malls in Brazil & Turkey

Tuesday 19 February, 2008

I read this article in the Chicago Tribune General Growth to focus on expansion in Brazil
the other day.

General Growth Properties, Inc. (NYSE GGP) is the 2nd largest owner of malls in the U.S., but looking south to Latin America & east to Eurasia for growth. GGP has 16 properties in Brazil, 6 in Rio de Janiero, 2 in Sao Paulo, & single locations in Boca do Rio, Campina Grande, Feira de Santana, Itabuna, Minas Gerais, Porto Alegre, Salvador, & Santa Catarina. 6 are owned & managed, only 1 is simply owned, & 9 are managed centers together with its local partner Aliansce.

With a gross domestic product (GDP) of approximately US$700 billion, Brazil represents roughly half of the South American territory and economy, so I can certainly see Brazil as a growth region. I visited Sao Paulo & Rio in 2003 & was impressed with the degree of urbanization in those cities & saw many urban malls on my visit. It was eye-opening for me to realize Sao Paulo is more than double the population of Chicago. What also surprised me is the lack of history there-it seems like they mirror Americans in tearing down old buildings & simply replacing them quickly with new ones rather than preserving the past as they do in Europe.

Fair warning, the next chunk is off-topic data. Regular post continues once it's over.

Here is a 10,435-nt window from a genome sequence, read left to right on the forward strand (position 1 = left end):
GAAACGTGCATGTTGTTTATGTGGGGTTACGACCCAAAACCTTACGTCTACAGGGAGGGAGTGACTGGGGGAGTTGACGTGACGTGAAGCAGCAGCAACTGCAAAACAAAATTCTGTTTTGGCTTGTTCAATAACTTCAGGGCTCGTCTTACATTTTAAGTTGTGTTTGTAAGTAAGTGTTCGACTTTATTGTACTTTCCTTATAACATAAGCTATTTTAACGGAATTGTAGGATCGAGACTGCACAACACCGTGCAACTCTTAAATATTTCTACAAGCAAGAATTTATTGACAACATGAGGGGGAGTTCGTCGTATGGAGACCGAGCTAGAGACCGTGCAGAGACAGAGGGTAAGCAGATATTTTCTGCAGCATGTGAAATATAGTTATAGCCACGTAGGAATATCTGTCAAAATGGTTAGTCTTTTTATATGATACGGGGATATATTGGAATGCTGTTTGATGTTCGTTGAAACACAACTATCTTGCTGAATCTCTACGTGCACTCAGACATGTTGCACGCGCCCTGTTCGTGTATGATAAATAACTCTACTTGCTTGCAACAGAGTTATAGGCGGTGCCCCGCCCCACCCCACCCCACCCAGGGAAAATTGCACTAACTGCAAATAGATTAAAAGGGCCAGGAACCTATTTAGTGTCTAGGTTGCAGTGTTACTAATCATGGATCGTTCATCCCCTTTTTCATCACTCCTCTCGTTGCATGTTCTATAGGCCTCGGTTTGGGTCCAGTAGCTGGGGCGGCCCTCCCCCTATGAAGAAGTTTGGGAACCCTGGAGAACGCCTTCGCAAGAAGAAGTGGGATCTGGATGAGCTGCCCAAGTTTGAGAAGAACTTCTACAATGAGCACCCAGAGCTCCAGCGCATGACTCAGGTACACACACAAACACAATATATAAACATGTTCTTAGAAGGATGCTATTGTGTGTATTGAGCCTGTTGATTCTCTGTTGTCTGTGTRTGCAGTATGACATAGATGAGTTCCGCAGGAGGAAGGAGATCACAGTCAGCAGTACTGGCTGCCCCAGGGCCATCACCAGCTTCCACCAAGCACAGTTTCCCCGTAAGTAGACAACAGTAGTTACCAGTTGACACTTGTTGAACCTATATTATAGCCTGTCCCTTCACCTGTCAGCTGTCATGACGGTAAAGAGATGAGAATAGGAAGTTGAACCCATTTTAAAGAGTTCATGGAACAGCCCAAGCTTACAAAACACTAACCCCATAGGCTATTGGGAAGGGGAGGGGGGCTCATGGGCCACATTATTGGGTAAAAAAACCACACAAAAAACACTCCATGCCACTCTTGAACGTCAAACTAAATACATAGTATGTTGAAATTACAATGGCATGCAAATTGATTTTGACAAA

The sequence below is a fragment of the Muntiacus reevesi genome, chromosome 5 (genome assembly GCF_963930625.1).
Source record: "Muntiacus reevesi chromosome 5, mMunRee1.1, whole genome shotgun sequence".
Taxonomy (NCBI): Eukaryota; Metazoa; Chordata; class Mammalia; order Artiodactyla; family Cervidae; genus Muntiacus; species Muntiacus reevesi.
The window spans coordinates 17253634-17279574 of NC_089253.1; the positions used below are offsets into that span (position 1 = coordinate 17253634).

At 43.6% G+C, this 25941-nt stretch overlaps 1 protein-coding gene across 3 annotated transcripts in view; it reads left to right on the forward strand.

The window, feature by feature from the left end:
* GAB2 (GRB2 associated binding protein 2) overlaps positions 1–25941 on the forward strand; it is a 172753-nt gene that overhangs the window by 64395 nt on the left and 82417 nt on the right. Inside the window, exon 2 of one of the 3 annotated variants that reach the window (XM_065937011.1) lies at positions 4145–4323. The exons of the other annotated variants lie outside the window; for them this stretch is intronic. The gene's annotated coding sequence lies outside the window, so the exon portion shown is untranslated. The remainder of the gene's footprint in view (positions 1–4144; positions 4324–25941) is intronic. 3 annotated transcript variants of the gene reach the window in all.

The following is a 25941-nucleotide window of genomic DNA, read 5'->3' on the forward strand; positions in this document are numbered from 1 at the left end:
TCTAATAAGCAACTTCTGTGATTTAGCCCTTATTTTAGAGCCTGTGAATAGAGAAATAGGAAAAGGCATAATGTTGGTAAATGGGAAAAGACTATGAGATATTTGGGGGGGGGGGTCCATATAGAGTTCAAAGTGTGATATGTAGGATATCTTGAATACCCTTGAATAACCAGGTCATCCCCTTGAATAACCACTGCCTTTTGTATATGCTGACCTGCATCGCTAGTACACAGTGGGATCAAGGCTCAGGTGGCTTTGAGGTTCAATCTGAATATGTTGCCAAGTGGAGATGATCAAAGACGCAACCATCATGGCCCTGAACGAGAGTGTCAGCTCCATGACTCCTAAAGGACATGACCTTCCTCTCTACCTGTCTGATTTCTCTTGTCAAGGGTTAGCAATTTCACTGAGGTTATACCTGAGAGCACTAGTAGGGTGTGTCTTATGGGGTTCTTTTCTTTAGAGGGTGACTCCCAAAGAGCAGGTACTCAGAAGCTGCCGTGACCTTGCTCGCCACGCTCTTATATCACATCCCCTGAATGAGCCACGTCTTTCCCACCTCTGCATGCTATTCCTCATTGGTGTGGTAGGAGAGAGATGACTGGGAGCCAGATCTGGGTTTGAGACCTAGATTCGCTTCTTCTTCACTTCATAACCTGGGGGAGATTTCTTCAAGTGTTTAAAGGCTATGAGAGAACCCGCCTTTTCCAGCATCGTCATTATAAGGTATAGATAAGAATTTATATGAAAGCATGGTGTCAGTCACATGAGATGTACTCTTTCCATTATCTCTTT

GGP’s footprint in Turkey isn’t quite as big as it is in Brazil, but perhaps more dispersed, with 1 mall in the capital of Ankara, 2 in Istambul, & others in Antalya, Beylikduzu, Eskisehir, Maltepe. All except the 1 in Eskisehir, which is owned & managed, are managed centers. Their partners there ECE Turkiye and Cura/GGP. With annual real GDP growth rate in 2007 of 4.6%, Turkey is definitely a growth region as well. I visited Turkey when I lived in Europe 20 years ago, but only visited Cesme on a day trip when I was cruising the islands of Greece, so I can’t comment on real estate in bigger cities I wasn’t able to visit.

It looks like GGP’s strategy is to manage properties with local partners before taking ownership positions, which is a good way to enter the market with low risk & little cash outlay.  There are risks though in how the relationship develops with the partners & how deeply relationships are developed with tenants.  Depending on how those relationships develop, it can be less or more expensive to transition from management to  ownership positions over time, which ultimately determines the ROI on those investments.

an old building in Sao Paulo


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